KHARTOUM: Three journalists working for the opposition Rai Al-Shaab newspaper were on Thursday handed jail terms ranging from two to five years for publishing "false reports," their lawyer said.
A fourth journalist was acquitted, according to their lawyer, Abdelmoneim Osman Idriss.
The four were accused of having published "false" reports on Egyptian-Sudanese relations and a factory in Sudan that allegedly makes weapons for Iran and the Palestinian Hamas movement.
They also wrote articles suggesting that President Omar Al-Bashir, who was re-elected in April polls, did not enjoy widespread support in Sudan.
The four had been on trial at the North Khartoum criminal court since June 9 on charges of spying and terrorism.
Lawyer Idriss said that Abu Zar Ali Al-Amin, the paper’s deputy editor-in-chief, was sentenced to five years in prison while two other journalists, Ashraf Abdelaziz and Tahir Abu Jawhara, each received two-year terms and Ramadan Mahjub was acquitted.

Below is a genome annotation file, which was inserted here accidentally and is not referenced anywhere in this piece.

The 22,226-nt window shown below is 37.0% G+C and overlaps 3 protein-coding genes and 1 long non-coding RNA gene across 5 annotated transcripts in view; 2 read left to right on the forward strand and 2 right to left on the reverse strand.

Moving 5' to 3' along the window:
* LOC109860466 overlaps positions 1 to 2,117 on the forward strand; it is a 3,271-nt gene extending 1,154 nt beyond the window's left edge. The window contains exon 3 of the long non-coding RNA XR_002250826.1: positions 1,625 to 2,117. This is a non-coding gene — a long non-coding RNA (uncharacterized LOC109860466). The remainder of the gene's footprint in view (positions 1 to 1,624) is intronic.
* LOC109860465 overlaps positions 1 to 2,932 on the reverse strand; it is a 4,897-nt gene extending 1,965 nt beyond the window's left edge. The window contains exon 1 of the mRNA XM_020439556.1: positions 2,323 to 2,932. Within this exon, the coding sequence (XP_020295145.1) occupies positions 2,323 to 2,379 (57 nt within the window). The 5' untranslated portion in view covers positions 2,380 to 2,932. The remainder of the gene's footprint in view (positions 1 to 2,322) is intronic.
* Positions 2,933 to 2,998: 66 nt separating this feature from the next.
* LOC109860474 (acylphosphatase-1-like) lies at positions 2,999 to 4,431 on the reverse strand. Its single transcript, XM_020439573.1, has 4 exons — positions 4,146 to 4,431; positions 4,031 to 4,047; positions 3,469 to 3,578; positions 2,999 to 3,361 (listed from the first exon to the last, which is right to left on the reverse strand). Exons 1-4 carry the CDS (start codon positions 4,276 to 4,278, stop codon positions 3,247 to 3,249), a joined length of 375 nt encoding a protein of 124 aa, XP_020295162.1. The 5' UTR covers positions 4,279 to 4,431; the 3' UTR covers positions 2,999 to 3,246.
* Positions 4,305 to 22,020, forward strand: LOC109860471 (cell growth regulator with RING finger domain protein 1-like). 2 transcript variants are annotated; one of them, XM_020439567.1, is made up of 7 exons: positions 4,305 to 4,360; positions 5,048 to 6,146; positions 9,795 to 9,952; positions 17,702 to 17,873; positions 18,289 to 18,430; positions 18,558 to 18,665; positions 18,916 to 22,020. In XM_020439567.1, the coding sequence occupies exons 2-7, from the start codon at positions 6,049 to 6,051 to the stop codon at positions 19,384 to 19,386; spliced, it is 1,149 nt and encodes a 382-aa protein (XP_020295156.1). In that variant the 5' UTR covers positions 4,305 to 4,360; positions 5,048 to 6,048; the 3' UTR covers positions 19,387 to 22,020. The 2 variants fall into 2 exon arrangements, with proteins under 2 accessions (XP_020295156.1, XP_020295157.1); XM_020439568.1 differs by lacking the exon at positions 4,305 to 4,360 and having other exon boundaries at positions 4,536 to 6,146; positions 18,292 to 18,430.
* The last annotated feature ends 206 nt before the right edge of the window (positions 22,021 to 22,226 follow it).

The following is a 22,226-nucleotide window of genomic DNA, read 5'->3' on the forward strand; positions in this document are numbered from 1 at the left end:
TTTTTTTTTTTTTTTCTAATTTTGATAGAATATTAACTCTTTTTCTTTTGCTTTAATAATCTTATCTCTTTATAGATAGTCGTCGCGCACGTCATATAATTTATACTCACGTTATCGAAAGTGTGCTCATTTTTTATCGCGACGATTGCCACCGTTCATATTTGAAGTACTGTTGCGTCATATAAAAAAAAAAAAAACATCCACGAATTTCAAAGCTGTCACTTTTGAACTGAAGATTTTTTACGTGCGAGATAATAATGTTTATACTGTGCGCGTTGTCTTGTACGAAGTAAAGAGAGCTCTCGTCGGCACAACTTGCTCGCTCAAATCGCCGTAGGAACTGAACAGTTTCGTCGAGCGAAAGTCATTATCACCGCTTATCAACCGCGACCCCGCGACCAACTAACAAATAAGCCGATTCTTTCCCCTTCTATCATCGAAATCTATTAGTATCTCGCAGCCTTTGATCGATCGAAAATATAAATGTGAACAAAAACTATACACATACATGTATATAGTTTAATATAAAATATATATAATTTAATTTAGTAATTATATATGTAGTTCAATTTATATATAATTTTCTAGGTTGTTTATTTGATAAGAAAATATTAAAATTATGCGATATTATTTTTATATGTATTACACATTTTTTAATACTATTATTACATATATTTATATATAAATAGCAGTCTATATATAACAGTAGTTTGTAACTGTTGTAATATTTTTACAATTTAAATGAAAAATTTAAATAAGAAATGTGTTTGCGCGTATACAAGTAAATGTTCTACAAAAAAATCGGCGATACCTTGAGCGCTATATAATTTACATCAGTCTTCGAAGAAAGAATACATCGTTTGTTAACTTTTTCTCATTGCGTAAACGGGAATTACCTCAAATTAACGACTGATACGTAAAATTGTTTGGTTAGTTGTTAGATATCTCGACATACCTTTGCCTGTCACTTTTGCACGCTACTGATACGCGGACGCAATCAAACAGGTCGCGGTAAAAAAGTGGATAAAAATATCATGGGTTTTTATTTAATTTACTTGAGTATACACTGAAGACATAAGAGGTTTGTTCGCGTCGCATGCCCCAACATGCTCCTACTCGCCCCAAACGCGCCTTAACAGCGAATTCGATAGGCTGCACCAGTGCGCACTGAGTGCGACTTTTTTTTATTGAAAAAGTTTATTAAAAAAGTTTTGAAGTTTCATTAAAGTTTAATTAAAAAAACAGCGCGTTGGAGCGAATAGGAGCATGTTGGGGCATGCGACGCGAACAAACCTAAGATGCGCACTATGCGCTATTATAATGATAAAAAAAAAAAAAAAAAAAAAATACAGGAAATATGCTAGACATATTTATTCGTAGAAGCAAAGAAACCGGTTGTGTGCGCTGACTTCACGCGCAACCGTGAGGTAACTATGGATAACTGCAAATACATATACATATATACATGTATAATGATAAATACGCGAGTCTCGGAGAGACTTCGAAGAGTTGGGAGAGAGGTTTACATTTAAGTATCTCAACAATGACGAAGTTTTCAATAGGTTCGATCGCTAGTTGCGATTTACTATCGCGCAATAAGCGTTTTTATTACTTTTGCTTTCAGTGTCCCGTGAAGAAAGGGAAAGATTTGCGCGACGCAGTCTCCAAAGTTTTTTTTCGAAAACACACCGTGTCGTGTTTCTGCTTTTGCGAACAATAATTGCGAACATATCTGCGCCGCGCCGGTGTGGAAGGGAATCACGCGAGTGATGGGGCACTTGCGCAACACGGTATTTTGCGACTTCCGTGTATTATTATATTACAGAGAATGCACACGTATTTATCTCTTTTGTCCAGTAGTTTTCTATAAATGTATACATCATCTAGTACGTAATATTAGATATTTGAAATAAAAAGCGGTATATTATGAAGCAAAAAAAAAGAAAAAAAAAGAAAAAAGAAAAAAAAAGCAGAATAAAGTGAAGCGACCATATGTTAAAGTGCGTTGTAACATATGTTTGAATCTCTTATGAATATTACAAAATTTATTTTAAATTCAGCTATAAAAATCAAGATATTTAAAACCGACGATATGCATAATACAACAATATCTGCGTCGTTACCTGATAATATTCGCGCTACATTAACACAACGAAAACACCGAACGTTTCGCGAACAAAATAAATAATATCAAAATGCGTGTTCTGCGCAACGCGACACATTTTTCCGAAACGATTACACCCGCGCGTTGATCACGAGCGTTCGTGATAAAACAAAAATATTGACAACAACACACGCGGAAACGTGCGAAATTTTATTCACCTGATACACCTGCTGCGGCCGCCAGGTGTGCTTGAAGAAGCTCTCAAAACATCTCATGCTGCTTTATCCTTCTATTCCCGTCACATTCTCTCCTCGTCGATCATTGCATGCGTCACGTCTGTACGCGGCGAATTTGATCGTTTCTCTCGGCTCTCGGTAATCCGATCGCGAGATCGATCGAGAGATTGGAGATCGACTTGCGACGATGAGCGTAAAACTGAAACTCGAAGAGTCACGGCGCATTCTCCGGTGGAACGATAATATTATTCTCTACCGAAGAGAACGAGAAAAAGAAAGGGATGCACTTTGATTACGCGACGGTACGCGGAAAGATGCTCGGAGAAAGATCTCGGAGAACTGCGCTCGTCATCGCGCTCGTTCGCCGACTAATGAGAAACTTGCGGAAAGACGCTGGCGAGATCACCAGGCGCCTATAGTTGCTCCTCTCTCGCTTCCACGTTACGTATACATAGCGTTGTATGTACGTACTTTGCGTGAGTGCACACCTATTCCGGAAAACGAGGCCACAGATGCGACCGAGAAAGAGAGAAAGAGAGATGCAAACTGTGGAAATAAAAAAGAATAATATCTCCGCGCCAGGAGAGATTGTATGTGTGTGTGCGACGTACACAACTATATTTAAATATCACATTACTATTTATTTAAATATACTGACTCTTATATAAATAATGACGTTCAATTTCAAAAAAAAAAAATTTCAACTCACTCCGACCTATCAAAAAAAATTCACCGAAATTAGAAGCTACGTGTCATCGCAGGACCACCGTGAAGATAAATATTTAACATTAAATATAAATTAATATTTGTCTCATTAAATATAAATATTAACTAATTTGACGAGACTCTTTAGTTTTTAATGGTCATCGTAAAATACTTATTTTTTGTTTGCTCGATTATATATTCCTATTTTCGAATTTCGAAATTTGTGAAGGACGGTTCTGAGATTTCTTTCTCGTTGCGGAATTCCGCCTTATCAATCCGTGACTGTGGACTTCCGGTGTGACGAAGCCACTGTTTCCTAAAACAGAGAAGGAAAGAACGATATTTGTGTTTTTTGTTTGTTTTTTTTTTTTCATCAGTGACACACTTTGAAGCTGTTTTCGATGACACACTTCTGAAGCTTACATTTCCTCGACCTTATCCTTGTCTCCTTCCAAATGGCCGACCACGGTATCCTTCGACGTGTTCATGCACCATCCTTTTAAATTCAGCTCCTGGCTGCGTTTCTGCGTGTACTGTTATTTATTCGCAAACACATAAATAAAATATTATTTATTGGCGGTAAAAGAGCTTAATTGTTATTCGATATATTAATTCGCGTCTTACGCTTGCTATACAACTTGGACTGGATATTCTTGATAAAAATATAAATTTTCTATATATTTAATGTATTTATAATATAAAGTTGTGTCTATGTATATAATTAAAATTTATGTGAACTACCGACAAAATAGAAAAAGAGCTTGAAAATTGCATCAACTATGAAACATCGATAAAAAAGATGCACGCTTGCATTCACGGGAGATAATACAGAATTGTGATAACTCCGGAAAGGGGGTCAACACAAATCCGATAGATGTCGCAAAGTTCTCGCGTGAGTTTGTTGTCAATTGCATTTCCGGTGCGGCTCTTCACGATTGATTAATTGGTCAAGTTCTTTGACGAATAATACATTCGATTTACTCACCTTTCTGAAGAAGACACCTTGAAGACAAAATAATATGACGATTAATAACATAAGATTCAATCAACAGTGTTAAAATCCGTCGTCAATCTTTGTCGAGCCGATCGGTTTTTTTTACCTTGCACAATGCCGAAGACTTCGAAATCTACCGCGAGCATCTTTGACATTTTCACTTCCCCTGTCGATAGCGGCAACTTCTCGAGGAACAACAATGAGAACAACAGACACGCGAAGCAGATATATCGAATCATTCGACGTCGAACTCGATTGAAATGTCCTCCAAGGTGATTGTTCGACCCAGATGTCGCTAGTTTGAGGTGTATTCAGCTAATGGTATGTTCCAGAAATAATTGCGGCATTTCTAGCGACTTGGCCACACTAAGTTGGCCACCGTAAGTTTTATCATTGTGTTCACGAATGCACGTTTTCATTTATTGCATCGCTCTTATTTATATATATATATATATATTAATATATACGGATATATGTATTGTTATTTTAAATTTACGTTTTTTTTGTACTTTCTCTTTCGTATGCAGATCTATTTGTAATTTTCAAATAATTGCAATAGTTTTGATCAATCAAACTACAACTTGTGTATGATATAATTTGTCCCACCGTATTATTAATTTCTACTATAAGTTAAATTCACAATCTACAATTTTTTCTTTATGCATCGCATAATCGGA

The three were convicted under articles 50 and 66. The first deals with attacks against the state in order to undermine the constitutional system, and the second with publication of erroneous information.
Article 50 of the penal code provides for a life sentence, but the lawyers had asked for leniency, said Idriss, who added the sentences would be appealed.
In mid-May authorities shut down Rai Al-Shaab (The Opinion of the People), the newspaper of Islamist opposition leader Hassan Al-Turabi — once Bashir’s mentor but now one of his fiercest critics — who was also arrested and jailed.
The information ministry issued a statement at the time saying that the action came after the paper published "erroneous" material.
"It published on its front page information claiming a serious conflict existed between Egypt and Sudan," and that engineers from Iran’s Revolutionary Guards were in the country for a joint project.
Turabi denounced the April elections — during which Bashir was declared winner with 68 percent of the vote — as fraudulent.
Parliament passed a law last October allowing greater press freedom, saying newspapers were free to write articles that did not breach national security issues or the norms of public morality.
But since mid-May, following the elections, authorities have tightened media control. Sudanese intelligence services re-imposed press censorship early this month.